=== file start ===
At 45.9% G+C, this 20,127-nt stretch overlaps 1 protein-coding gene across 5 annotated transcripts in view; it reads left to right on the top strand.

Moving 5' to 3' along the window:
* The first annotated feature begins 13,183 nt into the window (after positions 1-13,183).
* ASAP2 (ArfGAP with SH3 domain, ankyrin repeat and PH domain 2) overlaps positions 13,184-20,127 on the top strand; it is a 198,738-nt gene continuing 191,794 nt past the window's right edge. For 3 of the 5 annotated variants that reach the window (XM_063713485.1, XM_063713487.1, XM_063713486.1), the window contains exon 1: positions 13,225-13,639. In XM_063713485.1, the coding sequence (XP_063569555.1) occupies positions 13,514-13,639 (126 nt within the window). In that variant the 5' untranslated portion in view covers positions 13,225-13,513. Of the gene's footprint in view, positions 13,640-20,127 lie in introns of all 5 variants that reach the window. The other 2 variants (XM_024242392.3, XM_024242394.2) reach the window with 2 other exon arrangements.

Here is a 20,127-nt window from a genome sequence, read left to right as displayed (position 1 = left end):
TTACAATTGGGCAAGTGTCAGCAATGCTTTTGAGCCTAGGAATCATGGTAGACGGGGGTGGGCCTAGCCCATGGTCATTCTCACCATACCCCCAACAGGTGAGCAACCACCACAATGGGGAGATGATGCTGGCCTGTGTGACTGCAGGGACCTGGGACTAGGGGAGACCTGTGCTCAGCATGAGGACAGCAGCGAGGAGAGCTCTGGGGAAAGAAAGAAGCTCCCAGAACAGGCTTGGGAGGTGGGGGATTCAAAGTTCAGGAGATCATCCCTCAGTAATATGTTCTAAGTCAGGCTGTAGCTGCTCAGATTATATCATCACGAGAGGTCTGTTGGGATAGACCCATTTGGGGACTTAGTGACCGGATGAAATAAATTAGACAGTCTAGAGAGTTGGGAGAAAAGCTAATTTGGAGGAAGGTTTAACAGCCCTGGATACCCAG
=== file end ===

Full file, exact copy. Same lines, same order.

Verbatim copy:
At 45.9% G+C, this 20,127-nt stretch overlaps 1 protein-coding gene across 5 annotated transcripts in view; it reads left to right on the top strand.

Moving 5' to 3' along the window:
* The first annotated feature begins 13,183 nt into the window (after positions 1-13,183).
* ASAP2 (ArfGAP with SH3 domain, ankyrin repeat and PH domain 2) overlaps positions 13,184-20,127 on the top strand; it is a 198,738-nt gene continuing 191,794 nt past the window's right edge. For 3 of the 5 annotated variants that reach the window (XM_063713485.1, XM_063713487.1, XM_063713486.1), the window contains exon 1: positions 13,225-13,639. In XM_063713485.1, the coding sequence (XP_063569555.1) occupies positions 13,514-13,639 (126 nt within the window). In that variant the 5' untranslated portion in view covers positions 13,225-13,513. Of the gene's footprint in view, positions 13,640-20,127 lie in introns of all 5 variants that reach the window. The other 2 variants (XM_024242392.3, XM_024242394.2) reach the window with 2 other exon arrangements.

Here is a 20,127-nt window from a genome sequence, read left to right as displayed (position 1 = left end):
TTACAATTGGGCAAGTGTCAGCAATGCTTTTGAGCCTAGGAATCATGGTAGACGGGGGTGGGCCTAGCCCATGGTCATTCTCACCATACCCCCAACAGGTGAGCAACCACCACAATGGGGAGATGATGCTGGCCTGTGTGACTGCAGGGACCTGGGACTAGGGGAGACCTGTGCTCAGCATGAGGACAGCAGCGAGGAGAGCTCTGGGGAAAGAAAGAAGCTCCCAGAACAGGCTTGGGAGGTGGGGGATTCAAAGTTCAGGAGATCATCCCTCAGTAATATGTTCTAAGTCAGGCTGTAGCTGCTCAGATTATATCATCACGAGAGGTCTGTTGGGATAGACCCATTTGGGGACTTAGTGACCGGATGAAATAAATTAGACAGTCTAGAGAGTTGGGAGAAAAGCTAATTTGGAGGAAGGTTTAACAGCCCTGGATACCCAG